An alternative (or complement) to direct measurements is to monitor changes in the energy infrastructure of countries of interest, including signs of development of alternative energy sources and indicators of fossil fuel consumption. "Technical methods currently exist that can be used to monitor energy infrastructure of large GHG emitting countries. They benefit from, but do not require, the cooperation of the emitting country."

The JASONs recommended that the U.S. government "acquire and maintain a detailed technical knowledge of the energy infrastructure of countries with large greenhouse gas emissions, and identify and observe the signatures needed to quantify their energy use." A new organization may be needed to fulfill this task, they said.

The new JASON report, which was performed under contract to the National Nuclear Security Administration, builds upon a related 2010 study by the National Research Council and an otherwise unidentified "recent study by the MEDEA group," an intelligence community advisory body.

A copy of the JASON report was obtained by Secrecy News. See "Methods for Remote Determination of CO2 Emissions," JASON Report No. JSR-10-300, January 2011.


Economic vitality and national security are now inextricably intertwined, a new report from the Congressional Research Service explains.

"There is scarcely an economic policy issue before the Congress that does not affect U.S. national security. Likewise, there is scarcely a national security policy issue that does not affect the economy."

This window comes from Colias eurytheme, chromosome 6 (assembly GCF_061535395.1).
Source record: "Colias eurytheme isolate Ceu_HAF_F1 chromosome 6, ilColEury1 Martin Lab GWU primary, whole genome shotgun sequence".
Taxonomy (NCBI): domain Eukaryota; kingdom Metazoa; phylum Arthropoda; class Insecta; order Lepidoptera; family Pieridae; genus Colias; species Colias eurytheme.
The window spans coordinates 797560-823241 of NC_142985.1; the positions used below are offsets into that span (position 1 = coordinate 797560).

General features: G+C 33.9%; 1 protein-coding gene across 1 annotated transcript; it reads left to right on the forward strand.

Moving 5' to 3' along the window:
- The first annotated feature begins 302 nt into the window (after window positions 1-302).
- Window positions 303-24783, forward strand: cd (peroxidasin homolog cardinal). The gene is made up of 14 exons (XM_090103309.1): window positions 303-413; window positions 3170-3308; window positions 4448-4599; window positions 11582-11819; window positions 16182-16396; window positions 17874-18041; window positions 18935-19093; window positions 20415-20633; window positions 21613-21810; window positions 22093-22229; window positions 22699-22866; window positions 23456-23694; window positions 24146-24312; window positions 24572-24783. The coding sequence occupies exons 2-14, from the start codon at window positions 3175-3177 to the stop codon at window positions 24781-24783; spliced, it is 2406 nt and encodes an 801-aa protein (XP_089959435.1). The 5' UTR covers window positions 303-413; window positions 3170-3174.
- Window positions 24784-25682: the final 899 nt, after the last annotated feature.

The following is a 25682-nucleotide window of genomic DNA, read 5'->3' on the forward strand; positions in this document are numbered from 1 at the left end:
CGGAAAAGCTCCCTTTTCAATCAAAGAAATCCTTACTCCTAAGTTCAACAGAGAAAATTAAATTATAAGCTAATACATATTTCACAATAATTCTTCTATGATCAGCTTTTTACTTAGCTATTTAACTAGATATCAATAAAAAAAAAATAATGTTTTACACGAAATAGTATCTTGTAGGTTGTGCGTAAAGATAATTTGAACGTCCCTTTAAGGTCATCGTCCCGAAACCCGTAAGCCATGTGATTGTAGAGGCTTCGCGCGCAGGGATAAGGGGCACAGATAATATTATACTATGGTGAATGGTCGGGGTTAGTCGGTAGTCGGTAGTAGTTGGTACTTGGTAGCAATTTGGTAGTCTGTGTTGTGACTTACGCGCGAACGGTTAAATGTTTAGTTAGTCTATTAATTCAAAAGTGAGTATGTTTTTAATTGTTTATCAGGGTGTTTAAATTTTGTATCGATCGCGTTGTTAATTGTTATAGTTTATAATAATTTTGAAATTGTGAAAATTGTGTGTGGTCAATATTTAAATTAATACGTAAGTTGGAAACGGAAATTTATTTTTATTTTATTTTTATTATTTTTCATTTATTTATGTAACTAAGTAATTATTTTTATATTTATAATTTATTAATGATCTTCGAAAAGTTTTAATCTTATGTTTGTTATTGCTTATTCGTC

"The United States has long been accustomed to pursuing a 'rich man's' approach to national security," the CRS report said. "The country could field an overwhelming fighting force and combine it with economic power and leadership in global affairs to bring to bear far greater resources than any other country against any threat to the nation's security.... [In the past,] policies for economic growth and issues such as unemployment have been viewed as domestic problems largely separate from considerations of national security."

"The world, however, has changed. Globalization, the rise of China, the prospect of an unsustainable debt burden, unprecedented federal budget deficits, the success of mixed economies with both state-owned and private businesses, huge imbalances in international trade and capital flows, and high unemployment have brought economics more into play in considerations of national security."

Consequently, "In national security, the economy is both the enabler and the constraint."

The 77-page CRS report examines the intersection of economics and national security across a range of policies, including trade, education, research and development, and so on. The text is occasionally prosaic (e.g., "trade represents an exchange of goods or services between two or more willing parties") but it is also full of detailed and interesting information that may be useful to those who have not already made up their minds on this set of issues.

See "Economics and National Security: Issues and Implications for U.S. Policy," Congressional Research Service, January 4, 2011:


Secrecy News is written by Steven Aftergood and published by the Federation of American Scientists.